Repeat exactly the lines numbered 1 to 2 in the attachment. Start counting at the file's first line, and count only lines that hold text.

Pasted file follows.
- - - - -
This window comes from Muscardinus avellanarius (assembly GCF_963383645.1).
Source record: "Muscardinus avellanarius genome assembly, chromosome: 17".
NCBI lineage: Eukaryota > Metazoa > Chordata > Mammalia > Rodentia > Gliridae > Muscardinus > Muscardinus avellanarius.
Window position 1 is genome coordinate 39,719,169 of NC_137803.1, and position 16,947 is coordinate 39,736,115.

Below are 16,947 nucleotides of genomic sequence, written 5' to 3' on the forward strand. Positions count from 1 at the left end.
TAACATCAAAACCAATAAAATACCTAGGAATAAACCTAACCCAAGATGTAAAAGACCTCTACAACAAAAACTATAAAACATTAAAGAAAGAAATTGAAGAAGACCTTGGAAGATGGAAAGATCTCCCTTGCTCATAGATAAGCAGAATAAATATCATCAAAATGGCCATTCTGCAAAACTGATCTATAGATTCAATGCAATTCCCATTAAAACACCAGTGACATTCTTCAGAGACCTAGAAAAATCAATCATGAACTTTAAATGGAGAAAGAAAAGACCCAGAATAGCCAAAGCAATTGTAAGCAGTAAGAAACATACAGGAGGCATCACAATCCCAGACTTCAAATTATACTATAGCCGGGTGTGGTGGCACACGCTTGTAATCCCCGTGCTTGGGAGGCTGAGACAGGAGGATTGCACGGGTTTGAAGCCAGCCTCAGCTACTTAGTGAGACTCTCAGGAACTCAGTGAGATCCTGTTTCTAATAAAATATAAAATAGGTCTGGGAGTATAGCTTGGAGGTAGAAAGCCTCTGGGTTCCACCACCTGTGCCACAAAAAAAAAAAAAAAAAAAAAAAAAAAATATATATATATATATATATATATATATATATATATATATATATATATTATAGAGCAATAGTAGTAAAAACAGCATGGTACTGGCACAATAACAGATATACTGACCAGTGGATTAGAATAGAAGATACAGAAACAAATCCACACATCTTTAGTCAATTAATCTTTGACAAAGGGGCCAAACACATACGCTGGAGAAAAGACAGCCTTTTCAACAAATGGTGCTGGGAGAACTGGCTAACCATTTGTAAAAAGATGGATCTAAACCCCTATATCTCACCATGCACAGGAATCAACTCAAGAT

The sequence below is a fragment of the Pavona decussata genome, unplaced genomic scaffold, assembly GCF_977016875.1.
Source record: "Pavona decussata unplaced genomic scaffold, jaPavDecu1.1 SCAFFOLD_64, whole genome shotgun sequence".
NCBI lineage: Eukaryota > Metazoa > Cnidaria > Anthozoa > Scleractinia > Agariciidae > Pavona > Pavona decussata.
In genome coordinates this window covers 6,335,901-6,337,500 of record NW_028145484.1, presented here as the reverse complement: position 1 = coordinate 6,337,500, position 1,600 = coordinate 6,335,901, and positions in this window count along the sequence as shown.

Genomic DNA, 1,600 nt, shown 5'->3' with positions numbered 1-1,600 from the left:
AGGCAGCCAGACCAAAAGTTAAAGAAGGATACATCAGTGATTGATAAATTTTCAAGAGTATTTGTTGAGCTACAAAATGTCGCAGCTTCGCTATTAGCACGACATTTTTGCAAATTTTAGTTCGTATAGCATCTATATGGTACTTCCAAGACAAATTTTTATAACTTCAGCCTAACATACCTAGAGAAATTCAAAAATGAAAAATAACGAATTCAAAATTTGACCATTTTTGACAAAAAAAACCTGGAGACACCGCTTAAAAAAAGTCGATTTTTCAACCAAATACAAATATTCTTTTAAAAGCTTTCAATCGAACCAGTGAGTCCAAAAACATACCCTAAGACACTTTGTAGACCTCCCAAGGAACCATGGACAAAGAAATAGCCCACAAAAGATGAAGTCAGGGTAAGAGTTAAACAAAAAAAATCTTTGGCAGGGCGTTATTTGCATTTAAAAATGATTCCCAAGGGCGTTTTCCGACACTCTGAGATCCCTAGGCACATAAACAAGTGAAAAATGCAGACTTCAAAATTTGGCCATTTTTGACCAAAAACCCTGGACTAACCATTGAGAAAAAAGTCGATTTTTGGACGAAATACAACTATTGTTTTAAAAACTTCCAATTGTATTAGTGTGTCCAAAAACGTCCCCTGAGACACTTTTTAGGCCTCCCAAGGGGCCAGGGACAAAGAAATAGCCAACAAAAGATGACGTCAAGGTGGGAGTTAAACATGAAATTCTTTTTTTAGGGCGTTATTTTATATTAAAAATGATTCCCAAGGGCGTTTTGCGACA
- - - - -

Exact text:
This window comes from Muscardinus avellanarius (assembly GCF_963383645.1).
Source record: "Muscardinus avellanarius genome assembly, chromosome: 17".